The Multilingual Self: An Inquiry into Language Learning

The Multilingual Self: An Inquiry into Language Learning

The Multilingual Self: An Inquiry into Language Learning

The Multilingual Self: An Inquiry into Language Learning

Synopsis

For a wide audience of students and scholars of second-language learning and cultural identity, this book relates the author's stories about how languages have integrated her being, defined and formed her sense of self.

Excerpt

Sarah Benesch The College of Staten Island The City University of New York

In The Multilingual Self. An Inquiry into Language Learning, Natasha Lvovich takes us through her experiences learning French, Italian, and English. The early stories portray her acquisition of French as an intellectual and emotional escape from difficult conditions in the Soviet Union, her native country. Next, she describes her acquisition of Italian while she and her family lived in Italy, waiting for permission to enter the United States. Later stories show that acquiring English as an immigrant forced a reckoning with everyday life in her adopted country, the United States.

Lvovich grew up in Moscow in an educated Jewish family, alienated from Soviet life. She passionately studied French language and culture to transcend the conditions of her Soviet life, to create a fantasy, to join an exclusive club. Lvovich read French literature, listened to chansonniers, saw French films, wrote a master's thesis on the poet Alfred de Vigny, and made French friends. Although she never imagined being allowed to visit France, Lvovich immersed herself in exported French culture and language. When, during glasnost, she was finally permitted to travel to Paris, Natasha felt at home in the bookstores, movie theaters, and cafés. These were the icons of the French culture she had made her own. It was only later that Lvovich began to question her attachment to French culture-for-export and to wonder if something had been missing in her relationship to French, something that might have been gained by living and working in France.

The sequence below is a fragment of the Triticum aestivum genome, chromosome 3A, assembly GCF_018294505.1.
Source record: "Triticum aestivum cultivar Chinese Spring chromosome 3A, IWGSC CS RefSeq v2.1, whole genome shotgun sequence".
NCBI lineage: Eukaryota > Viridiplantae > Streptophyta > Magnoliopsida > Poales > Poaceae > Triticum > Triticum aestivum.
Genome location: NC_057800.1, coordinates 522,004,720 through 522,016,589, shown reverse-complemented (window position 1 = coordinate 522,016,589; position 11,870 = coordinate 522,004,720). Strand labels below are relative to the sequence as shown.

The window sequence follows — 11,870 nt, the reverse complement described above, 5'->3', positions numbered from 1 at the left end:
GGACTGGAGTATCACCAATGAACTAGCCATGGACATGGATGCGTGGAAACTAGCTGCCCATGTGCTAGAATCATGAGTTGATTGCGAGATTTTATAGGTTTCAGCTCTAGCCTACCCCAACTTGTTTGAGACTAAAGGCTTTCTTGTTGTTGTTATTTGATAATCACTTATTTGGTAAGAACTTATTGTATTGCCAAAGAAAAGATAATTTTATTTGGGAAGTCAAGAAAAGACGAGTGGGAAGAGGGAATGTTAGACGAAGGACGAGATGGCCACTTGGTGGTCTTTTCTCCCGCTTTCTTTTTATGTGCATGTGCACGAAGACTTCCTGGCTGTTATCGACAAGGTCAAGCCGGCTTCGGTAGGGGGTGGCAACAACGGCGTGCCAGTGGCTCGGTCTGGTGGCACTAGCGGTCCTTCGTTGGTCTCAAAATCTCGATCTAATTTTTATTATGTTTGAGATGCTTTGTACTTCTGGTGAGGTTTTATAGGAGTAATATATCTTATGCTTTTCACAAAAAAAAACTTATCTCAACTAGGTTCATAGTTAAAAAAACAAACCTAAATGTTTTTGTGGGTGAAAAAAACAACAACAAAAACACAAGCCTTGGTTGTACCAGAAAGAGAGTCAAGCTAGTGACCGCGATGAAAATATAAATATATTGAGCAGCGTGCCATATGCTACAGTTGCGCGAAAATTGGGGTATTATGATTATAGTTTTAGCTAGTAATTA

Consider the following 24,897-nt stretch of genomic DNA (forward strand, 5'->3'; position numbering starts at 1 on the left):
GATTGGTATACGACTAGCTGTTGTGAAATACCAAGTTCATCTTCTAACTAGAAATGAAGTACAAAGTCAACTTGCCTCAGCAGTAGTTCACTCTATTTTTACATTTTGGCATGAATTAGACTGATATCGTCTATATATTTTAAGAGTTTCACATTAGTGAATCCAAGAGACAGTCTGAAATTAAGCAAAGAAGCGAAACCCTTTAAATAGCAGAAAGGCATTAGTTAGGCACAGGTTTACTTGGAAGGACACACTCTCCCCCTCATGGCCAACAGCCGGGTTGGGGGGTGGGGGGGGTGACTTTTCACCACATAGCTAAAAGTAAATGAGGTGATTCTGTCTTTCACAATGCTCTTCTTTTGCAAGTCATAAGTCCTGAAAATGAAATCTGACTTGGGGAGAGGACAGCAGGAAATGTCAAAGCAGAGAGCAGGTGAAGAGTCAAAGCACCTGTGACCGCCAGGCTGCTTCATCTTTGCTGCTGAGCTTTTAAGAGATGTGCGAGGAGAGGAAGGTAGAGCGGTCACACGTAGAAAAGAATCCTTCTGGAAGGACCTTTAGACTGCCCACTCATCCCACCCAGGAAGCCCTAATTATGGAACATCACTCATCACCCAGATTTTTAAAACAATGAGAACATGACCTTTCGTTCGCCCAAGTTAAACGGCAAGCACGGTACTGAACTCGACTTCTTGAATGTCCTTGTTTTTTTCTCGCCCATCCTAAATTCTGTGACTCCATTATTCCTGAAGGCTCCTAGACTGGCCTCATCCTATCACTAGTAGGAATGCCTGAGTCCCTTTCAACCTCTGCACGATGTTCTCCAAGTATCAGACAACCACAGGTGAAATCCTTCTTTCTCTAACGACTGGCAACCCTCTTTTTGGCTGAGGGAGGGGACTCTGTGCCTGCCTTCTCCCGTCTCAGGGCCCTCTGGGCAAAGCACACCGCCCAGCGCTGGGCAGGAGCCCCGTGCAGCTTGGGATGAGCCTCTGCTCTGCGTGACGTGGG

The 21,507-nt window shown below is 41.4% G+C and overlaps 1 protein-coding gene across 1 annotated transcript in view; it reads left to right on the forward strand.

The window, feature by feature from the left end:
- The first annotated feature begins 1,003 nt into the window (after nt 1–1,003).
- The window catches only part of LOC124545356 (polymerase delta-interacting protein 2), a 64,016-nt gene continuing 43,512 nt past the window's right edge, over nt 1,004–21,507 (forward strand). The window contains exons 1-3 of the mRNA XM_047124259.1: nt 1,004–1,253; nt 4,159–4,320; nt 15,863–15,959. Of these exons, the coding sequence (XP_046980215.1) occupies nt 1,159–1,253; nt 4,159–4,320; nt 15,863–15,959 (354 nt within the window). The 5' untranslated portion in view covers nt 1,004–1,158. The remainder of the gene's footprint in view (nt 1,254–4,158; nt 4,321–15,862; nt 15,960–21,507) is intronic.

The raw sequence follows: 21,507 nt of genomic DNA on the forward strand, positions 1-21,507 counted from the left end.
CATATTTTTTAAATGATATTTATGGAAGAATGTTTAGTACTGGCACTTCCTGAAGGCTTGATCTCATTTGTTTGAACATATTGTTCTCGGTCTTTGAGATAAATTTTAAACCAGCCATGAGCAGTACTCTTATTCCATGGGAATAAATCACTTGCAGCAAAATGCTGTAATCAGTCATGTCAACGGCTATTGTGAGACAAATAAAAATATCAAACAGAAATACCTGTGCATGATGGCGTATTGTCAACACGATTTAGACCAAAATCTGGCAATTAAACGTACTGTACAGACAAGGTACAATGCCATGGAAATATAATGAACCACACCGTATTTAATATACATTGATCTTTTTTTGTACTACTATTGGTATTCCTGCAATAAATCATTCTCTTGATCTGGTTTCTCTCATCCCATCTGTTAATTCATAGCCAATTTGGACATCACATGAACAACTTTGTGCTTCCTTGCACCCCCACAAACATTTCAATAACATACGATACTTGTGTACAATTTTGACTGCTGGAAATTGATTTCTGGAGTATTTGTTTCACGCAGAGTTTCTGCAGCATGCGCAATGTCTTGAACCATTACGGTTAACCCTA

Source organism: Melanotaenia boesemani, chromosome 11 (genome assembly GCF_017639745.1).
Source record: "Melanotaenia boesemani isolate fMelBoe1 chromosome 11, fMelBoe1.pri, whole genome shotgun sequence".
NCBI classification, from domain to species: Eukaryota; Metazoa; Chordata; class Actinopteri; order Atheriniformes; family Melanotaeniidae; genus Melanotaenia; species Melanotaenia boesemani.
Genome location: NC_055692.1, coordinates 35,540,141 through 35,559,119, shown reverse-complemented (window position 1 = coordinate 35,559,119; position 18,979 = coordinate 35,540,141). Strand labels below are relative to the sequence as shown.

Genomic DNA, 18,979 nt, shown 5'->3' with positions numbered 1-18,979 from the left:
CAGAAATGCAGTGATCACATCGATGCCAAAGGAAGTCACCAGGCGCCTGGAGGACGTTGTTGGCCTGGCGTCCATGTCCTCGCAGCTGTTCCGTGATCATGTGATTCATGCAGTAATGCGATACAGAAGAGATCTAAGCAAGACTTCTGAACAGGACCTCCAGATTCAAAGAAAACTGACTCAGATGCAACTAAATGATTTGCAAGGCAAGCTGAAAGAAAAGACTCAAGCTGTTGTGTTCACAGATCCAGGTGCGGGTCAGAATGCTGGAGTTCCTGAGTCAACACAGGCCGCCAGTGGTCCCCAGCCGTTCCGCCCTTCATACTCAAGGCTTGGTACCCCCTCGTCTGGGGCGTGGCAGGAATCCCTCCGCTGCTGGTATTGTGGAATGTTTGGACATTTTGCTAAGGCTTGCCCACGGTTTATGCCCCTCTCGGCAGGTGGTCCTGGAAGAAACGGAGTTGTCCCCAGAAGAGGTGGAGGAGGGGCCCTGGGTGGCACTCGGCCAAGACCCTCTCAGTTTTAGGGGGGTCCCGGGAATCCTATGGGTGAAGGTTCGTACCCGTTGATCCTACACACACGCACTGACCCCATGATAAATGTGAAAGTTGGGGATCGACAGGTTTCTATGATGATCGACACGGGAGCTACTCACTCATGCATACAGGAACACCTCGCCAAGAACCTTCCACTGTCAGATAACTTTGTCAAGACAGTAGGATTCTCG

The realization that her French persona is a fantasy comes to Lvovich when she and her family emigrate to Brooklyn. Here she must confront the disheartening realities of immigrant life: searching for an apartment, for work, for dignity, for an identity. Her initial impulse is to gravitate toward . . .

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